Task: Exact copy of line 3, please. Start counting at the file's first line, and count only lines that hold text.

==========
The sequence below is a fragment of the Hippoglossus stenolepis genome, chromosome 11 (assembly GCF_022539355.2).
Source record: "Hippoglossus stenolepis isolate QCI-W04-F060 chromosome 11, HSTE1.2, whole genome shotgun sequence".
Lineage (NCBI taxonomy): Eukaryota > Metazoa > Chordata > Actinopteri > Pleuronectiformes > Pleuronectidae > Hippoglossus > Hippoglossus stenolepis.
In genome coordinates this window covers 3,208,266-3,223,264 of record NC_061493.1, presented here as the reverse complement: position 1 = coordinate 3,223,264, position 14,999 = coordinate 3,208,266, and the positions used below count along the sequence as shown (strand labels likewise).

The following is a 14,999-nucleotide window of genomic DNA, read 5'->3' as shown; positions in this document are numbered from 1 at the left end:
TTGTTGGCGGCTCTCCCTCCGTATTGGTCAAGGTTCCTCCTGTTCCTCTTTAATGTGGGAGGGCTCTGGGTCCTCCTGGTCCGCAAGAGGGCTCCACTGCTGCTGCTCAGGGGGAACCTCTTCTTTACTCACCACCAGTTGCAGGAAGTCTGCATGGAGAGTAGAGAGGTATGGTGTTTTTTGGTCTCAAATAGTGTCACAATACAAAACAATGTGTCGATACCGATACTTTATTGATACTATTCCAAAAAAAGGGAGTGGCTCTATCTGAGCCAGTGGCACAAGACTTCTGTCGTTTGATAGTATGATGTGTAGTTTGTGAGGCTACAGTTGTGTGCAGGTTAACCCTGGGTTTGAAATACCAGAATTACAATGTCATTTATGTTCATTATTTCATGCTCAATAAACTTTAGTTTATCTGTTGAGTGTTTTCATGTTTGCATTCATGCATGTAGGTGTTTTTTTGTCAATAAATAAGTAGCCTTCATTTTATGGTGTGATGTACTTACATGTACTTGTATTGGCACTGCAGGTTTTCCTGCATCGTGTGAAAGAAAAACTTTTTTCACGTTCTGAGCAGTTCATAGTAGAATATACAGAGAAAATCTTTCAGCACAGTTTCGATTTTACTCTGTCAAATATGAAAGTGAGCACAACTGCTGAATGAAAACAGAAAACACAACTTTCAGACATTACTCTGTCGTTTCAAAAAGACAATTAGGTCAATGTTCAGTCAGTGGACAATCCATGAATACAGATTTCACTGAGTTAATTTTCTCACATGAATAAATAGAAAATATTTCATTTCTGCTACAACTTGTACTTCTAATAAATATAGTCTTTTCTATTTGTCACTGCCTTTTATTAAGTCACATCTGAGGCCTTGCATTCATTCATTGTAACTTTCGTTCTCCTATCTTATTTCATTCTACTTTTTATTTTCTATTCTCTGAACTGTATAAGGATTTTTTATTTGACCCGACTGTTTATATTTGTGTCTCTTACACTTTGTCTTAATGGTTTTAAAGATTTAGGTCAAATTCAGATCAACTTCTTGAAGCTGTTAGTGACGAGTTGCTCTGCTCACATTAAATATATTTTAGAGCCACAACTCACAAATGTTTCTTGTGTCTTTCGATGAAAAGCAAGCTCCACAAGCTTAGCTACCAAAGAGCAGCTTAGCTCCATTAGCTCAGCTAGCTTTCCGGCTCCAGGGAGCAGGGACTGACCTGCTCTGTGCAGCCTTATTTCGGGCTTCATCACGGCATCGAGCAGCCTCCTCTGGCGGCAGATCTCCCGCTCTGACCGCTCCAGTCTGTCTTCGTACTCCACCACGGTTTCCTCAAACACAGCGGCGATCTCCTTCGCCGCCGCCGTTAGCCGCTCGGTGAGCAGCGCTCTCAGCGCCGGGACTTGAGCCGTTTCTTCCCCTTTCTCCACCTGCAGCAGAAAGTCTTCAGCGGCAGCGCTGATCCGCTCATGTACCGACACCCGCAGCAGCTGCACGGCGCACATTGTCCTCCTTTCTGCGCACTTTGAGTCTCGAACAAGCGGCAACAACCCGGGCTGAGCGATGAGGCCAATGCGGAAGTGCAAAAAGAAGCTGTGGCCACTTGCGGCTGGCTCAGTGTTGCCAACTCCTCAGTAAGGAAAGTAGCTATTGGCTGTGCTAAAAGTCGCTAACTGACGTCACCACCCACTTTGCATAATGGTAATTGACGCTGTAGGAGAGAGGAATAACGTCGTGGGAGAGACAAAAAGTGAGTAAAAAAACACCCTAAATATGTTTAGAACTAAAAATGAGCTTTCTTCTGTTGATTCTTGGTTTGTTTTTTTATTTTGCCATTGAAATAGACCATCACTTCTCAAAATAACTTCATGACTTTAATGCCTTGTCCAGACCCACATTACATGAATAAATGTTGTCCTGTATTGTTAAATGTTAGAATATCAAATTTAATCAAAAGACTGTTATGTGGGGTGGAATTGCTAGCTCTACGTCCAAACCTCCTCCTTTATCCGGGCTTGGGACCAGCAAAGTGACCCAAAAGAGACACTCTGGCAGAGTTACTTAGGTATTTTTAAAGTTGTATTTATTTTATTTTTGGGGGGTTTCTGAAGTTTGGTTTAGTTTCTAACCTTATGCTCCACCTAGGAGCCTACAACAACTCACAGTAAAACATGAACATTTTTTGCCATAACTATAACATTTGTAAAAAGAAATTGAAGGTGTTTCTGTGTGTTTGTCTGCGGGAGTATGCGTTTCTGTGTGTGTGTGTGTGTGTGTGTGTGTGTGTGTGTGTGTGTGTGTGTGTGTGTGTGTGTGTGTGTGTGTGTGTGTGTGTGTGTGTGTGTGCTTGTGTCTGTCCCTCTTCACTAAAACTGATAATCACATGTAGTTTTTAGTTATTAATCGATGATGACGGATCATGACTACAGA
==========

Lineage (NCBI taxonomy): Eukaryota > Metazoa > Chordata > Actinopteri > Pleuronectiformes > Pleuronectidae > Hippoglossus > Hippoglossus stenolepis.